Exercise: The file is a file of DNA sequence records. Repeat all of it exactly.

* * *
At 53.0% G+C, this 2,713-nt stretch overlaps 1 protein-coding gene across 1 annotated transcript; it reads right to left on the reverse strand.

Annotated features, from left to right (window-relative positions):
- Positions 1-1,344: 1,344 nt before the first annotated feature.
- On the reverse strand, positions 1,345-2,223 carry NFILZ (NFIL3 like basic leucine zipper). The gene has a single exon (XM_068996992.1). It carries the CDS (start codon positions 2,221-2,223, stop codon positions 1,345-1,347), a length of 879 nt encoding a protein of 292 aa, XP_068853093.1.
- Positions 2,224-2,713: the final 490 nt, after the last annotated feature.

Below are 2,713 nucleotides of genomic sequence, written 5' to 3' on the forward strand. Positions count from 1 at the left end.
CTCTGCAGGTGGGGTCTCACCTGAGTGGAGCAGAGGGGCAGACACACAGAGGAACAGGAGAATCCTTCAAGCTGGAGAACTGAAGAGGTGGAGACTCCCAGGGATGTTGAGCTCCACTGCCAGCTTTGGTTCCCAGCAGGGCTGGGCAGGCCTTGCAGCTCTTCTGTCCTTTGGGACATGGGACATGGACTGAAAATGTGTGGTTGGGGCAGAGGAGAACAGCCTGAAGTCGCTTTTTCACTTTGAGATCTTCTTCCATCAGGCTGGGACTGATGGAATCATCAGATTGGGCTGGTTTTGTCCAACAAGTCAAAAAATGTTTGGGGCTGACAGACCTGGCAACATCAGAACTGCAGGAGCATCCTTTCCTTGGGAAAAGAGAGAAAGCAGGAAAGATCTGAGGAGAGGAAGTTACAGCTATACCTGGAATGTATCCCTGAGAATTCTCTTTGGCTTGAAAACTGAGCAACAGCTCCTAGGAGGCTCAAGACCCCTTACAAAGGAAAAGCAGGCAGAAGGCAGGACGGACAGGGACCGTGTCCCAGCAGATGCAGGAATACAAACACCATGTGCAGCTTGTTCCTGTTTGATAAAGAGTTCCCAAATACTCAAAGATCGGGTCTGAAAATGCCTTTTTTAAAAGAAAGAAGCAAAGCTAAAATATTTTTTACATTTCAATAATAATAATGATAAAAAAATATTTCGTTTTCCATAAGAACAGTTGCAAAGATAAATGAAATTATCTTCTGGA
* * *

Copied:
At 53.0% G+C, this 2,713-nt stretch overlaps 1 protein-coding gene across 1 annotated transcript; it reads right to left on the reverse strand.

Annotated features, from left to right (window-relative positions):
- Positions 1-1,344: 1,344 nt before the first annotated feature.
- On the reverse strand, positions 1,345-2,223 carry NFILZ (NFIL3 like basic leucine zipper). The gene has a single exon (XM_068996992.1). It carries the CDS (start codon positions 2,221-2,223, stop codon positions 1,345-1,347), a length of 879 nt encoding a protein of 292 aa, XP_068853093.1.
- Positions 2,224-2,713: the final 490 nt, after the last annotated feature.

Below are 2,713 nucleotides of genomic sequence, written 5' to 3' on the forward strand. Positions count from 1 at the left end.
CTCTGCAGGTGGGGTCTCACCTGAGTGGAGCAGAGGGGCAGACACACAGAGGAACAGGAGAATCCTTCAAGCTGGAGAACTGAAGAGGTGGAGACTCCCAGGGATGTTGAGCTCCACTGCCAGCTTTGGTTCCCAGCAGGGCTGGGCAGGCCTTGCAGCTCTTCTGTCCTTTGGGACATGGGACATGGACTGAAAATGTGTGGTTGGGGCAGAGGAGAACAGCCTGAAGTCGCTTTTTCACTTTGAGATCTTCTTCCATCAGGCTGGGACTGATGGAATCATCAGATTGGGCTGGTTTTGTCCAACAAGTCAAAAAATGTTTGGGGCTGACAGACCTGGCAACATCAGAACTGCAGGAGCATCCTTTCCTTGGGAAAAGAGAGAAAGCAGGAAAGATCTGAGGAGAGGAAGTTACAGCTATACCTGGAATGTATCCCTGAGAATTCTCTTTGGCTTGAAAACTGAGCAACAGCTCCTAGGAGGCTCAAGACCCCTTACAAAGGAAAAGCAGGCAGAAGGCAGGACGGACAGGGACCGTGTCCCAGCAGATGCAGGAATACAAACACCATGTGCAGCTTGTTCCTGTTTGATAAAGAGTTCCCAAATACTCAAAGATCGGGTCTGAAAATGCCTTTTTTAAAAGAAAGAAGCAAAGCTAAAATATTTTTTACATTTCAATAATAATAATGATAAAAAAATATTTCGTTTTCCATAAGAACAGTTGCAAAGATAAATGAAATTATCTTCTGGA